Maya's Adventure:

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  Program Description
  Goals & Objectives
  Maya's Story
    - For Teachers
    - Chapter 1
    - Chapter 2
    - Chapter 3
    - Chapter 4
    - Chapter 5
    - Chapter 6
    - Chapter 7
    - Chapter 8
    - Chapter 9
    - Chapter 10
    - Glossary
  What is a Wetland?
  Teacher Resource      Center
  Electronic Field Trip/Webcast
Chapter 8: Gray's Harbor, Washington
Several Days Later

I fly over southern Washington State and think about my family and friends. Even though we are all flying north, we are spread over a wide band along the Pacific Coast. Migration routes are not distinct, direct flyways, but area wide, broad routes. These 'highways' in the air lead us to a place where we get funneled together in a " staging area." Once we arrive at a staging area, we cluster in large numbers. Because we group together in a fairly small area, we are very vulnerable. If something bad happens - like nasty weather, or an oil spill - many of us will die.

These "staging areas" are important because they are very few and very far between. There are not many places along the coast that are good places to stop and rest. There are so many of us flying north and it is only in these special wetland "staging areas" that our huge flocks can rest and feed. Scientists don't know why, but we use the same stopover sites year after year. Due to our adaptations, we are instinctually locked into our staging areas.

Favorable winds push me north. I wonder where Jorge is and if he is being helped by the same winds? As my energy begins to wind down, I spot the coastline of what I think is Gray's Harbor. I see healthy estuaries including open water areas (subtidal) and mudflats with rocky shores (intertidal). Here humans have made some changes to the landscape but there is also open marshland. The flock swoops down to join a busily feeding group. I am relieved to land, but I am SOOOO hungry. Rest can wait. I must eat.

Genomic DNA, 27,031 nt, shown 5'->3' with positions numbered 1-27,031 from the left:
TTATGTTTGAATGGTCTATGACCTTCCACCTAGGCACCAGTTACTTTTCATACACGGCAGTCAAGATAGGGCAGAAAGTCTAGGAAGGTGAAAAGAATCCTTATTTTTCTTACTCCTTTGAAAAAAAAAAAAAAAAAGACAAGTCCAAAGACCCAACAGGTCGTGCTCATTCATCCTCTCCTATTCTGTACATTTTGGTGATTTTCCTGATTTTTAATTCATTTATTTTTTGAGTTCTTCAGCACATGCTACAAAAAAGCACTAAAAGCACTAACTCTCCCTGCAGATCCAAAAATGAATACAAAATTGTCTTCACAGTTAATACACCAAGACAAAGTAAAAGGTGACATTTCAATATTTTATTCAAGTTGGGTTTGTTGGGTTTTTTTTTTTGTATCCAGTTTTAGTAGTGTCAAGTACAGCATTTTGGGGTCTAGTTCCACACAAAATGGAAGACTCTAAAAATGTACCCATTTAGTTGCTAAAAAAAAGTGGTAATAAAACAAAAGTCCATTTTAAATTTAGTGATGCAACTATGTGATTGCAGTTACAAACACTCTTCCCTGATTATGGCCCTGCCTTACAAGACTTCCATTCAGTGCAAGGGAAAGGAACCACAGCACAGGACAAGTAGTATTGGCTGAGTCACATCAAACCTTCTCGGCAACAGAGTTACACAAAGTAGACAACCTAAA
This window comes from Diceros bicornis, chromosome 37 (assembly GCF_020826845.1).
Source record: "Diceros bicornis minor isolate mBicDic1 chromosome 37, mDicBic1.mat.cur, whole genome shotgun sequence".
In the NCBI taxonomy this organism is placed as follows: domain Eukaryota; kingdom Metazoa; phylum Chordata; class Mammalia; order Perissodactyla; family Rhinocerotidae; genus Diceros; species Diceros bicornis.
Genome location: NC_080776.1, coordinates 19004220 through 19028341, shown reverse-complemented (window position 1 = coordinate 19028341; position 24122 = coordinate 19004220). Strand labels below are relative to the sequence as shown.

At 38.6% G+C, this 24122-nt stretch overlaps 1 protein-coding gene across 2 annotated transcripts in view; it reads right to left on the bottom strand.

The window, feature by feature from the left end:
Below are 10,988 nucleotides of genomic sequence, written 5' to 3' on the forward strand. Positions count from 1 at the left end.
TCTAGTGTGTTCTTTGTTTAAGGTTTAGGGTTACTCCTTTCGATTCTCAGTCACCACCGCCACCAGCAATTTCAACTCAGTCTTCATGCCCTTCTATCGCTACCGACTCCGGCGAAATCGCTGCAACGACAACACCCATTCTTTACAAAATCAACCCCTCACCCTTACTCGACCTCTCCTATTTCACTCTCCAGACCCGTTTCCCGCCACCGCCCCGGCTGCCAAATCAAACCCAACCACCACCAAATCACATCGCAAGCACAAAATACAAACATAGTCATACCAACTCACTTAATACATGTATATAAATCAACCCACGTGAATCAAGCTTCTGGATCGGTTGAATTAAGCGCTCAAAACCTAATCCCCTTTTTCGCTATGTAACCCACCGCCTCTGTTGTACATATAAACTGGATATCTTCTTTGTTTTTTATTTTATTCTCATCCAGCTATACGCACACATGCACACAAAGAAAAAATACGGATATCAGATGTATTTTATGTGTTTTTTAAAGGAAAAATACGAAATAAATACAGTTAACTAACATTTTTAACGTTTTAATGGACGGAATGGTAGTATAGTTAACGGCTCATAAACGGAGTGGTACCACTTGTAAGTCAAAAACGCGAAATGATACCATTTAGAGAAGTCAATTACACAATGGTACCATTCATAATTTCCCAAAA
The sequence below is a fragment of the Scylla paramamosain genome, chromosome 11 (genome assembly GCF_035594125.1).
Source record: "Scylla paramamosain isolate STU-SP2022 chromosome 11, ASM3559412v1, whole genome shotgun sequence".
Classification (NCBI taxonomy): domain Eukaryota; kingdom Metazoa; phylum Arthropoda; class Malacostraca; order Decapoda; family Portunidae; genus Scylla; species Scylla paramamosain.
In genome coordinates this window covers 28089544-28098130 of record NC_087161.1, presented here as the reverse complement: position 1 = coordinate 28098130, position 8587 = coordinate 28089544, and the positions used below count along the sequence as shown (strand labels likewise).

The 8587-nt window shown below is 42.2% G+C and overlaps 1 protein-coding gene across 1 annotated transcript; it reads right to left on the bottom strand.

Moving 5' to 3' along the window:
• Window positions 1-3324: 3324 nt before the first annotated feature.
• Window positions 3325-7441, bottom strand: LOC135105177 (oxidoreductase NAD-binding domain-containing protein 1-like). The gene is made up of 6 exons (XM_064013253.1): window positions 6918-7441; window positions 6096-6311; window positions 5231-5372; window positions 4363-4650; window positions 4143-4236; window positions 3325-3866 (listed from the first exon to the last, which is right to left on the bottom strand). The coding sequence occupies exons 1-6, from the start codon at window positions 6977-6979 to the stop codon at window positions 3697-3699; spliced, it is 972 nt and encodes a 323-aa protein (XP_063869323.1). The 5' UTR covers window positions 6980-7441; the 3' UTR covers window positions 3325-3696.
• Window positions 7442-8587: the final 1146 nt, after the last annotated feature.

How many weeks has it been since we left Mexico? I spot Abuelito! I am so excited! I try to take off before my wings are ready for flight. I chirp and chirp in glee as I approach him from the west. He looks weathered and drained but is focusing on eating as many mollusks as he can. Neither of us has energy to do more than push our beaks into the sand. It is so nice to be in the safe presence of someone familiar and wise. I feel like I can relax a little bit. We are lucky because it is low tide. The mud flats are not covered by water and it is easy to find worms.

After many hours of feasting, Abuelito raises his beak out of the mud and wants to know how my journey has been. I tell him that I almost died at San Francisco Bay but that I feel a bit more confident now. Abuelito says that my feathers are starting to change. My head and shoulders are speckled with rust and tan. "Another miraculous advantage that nature provides us," he laughs. We are very fortunate to have "camouflage." We blend into the environment better and predators like hawks can't see us as easily.

Abuelito points out other shorebird friends who use a similar "short-hop" strategy as they migrate to the Arctic. Across the mudflats are flocks of dowitchers, yellowlegs, dunlins, and semipalmated sandpipers.

Several days of gorging with Abuelito has me ready for the next leg of the trip. When the flock lifts, we join the group. Once again, we are airborne and on our own.

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